Philosophy of Fiction
Module Code: PI3016
Module Name: Philosophy of Fiction
- ECTS Weighting: 10
- Semester/Term Taught: Michaelmas Term
- Contact Hours: 22 hours of lecture
- Module Personnel: Lecturer - Dr. Paal Antonsen
Reflecting on our ordinary practice of engaging with fictions quickly leads to conundrums. In this course we will tackle three issues that emerge, drawing on examples from literature, comics, video games, movies, and theatre plays. Here are the main questions we will pursue:
Part I Semantics
'Kaiden is on Mars,' Clara says to her little brother. Of course Kaiden isn's actually. In fact he is nowhere in the whole universe, Mars or otherwise. Kaiden is a fictional character from the video game series Mass Effect. But, given that Clara made her utterance in a discourse about that fiction, she may intuitively have said something true. Can we make sense of the idea that sentences can be true because of how things are with respect to some fiction? How should we provide the semantics for sentences uttered in fiction discourse?
Part II Emotions
Legend has it that Aeschylus' tragedies were so horrific that women in the audience would spontaneously miscarry. It is doubtful that this has happened to you, but fictions do affect our emotions. We are frightened by the murderer hiding in the dark; we cry when our favourite characters suffer hardships; we rejoice when things go their way. Thousands, maybe millions, have crushes on various fictional characters from films and video games - many of them even have their own fan clubs. How can fiction move us to tears, frighten us, or make us happy, when we know that the events occuring in the fiction didn't actually happen?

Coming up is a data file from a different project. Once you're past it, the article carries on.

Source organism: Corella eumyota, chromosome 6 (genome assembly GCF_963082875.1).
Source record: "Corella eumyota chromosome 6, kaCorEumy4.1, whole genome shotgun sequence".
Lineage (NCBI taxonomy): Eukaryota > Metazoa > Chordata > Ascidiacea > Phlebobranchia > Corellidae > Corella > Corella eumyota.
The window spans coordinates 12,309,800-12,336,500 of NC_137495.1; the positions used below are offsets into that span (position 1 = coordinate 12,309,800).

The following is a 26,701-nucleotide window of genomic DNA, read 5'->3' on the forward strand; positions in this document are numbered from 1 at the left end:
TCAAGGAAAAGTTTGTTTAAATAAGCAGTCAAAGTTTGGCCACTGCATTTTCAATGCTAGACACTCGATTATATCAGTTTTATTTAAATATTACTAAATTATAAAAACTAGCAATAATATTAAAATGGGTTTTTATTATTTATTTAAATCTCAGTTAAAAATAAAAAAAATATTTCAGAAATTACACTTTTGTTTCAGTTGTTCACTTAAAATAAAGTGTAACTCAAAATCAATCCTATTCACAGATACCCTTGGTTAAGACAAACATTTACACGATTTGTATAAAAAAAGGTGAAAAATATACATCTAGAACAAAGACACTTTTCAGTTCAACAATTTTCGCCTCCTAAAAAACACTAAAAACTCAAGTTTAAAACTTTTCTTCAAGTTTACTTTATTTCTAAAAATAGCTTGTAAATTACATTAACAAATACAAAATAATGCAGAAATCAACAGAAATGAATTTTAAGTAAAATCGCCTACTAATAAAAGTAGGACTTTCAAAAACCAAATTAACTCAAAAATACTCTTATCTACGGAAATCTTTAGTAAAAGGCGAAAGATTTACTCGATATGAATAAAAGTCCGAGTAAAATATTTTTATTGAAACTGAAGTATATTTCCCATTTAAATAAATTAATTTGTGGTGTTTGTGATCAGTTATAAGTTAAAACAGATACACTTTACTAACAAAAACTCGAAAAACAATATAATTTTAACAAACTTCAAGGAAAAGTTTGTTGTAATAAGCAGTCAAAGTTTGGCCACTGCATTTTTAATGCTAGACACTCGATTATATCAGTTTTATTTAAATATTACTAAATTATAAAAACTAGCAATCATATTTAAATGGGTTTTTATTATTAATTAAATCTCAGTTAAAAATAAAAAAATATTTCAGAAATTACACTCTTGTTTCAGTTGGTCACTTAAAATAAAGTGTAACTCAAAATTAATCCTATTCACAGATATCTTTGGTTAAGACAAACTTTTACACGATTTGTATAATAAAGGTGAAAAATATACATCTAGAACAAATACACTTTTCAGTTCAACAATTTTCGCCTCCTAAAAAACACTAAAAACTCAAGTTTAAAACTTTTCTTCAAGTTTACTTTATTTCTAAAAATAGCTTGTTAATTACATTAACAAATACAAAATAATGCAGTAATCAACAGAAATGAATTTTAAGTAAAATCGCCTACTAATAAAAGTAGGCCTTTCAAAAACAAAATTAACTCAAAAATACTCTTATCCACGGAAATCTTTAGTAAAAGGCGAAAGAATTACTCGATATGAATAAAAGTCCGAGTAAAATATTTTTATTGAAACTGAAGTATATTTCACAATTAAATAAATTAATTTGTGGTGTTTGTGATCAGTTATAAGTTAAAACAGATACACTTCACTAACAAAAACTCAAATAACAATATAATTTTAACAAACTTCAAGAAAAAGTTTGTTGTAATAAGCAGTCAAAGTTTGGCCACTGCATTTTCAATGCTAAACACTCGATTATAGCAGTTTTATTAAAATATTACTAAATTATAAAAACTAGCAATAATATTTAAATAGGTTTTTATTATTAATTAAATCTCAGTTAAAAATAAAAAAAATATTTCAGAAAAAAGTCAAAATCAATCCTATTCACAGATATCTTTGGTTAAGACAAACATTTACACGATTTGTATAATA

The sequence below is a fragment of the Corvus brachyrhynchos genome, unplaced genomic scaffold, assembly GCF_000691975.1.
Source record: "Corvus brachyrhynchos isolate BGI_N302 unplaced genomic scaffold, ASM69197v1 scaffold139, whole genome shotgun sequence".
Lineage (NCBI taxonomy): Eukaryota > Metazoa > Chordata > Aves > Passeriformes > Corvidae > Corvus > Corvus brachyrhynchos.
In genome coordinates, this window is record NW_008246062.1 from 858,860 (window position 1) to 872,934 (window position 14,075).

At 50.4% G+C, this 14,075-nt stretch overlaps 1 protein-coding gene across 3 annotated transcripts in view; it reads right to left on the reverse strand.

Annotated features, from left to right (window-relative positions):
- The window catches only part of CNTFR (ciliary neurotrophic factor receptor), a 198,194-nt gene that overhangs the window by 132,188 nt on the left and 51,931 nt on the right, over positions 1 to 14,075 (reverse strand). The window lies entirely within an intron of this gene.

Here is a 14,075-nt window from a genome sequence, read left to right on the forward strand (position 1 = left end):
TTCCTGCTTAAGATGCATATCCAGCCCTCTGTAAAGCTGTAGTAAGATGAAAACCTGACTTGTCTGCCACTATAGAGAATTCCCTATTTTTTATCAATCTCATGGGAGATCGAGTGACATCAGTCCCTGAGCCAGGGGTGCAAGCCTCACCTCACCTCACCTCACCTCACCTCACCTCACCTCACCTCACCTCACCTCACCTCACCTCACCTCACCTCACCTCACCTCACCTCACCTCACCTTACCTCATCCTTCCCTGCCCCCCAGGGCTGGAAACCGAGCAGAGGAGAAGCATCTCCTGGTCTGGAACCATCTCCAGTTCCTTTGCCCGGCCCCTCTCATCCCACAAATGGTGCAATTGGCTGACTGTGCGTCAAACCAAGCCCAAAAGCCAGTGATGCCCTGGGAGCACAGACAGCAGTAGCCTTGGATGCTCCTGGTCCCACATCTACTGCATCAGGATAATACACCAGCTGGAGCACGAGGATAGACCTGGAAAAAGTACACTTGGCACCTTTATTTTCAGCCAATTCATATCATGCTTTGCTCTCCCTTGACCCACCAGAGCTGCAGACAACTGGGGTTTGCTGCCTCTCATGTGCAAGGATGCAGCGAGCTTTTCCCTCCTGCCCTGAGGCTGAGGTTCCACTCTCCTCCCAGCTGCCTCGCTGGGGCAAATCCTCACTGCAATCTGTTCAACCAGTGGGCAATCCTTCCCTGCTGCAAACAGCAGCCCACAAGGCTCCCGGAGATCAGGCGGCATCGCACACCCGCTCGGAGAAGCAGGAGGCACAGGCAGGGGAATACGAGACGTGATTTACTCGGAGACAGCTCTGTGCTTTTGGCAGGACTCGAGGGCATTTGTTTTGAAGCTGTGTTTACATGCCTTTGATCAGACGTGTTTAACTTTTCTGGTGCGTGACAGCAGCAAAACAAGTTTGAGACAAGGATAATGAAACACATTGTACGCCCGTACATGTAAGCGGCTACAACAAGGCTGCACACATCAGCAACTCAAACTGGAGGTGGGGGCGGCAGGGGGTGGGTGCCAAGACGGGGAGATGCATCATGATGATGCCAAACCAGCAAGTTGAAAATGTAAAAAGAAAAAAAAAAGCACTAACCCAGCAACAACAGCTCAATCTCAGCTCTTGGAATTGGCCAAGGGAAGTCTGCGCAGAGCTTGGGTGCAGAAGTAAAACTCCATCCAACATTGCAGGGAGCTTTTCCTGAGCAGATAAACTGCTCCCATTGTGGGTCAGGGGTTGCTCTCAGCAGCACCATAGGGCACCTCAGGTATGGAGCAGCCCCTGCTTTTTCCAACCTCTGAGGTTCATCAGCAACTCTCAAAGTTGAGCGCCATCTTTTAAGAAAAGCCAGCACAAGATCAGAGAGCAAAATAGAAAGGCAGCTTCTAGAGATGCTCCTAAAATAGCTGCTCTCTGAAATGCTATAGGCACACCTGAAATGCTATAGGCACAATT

Part III Epistemology
In an interview Noam Chomsky speculated that maybe the sciences will never develop to the point that we can learn more about human psychology from them than from literature. It's obvious enough that fictions can affect us emotionally, but how can we learn anything from them? How can fictions be a source, or transmitter, of knowledge? If they can at all, it's not straightforward. We don't acquire any knowledge by reading that a young boy named Pip was born of a smith, helped a fugitive, and in the end melted the heart of a girl bent on humiliating male suitors. None of that happened, so trivially we cannot know that it happened. What kind of knowledge, then, could we possibly gain by reading Dickens' Great Expectations?
Having successfully completed this module, students will be able to:
- provide different analyses of the semantics of sentences uttered in discussions about fiction;
- assess the philosophical significance of the psychological literature on fiction;
- discuss fictions from a philosophical point of view, in particular the epistemological and metaphysical status of fictions.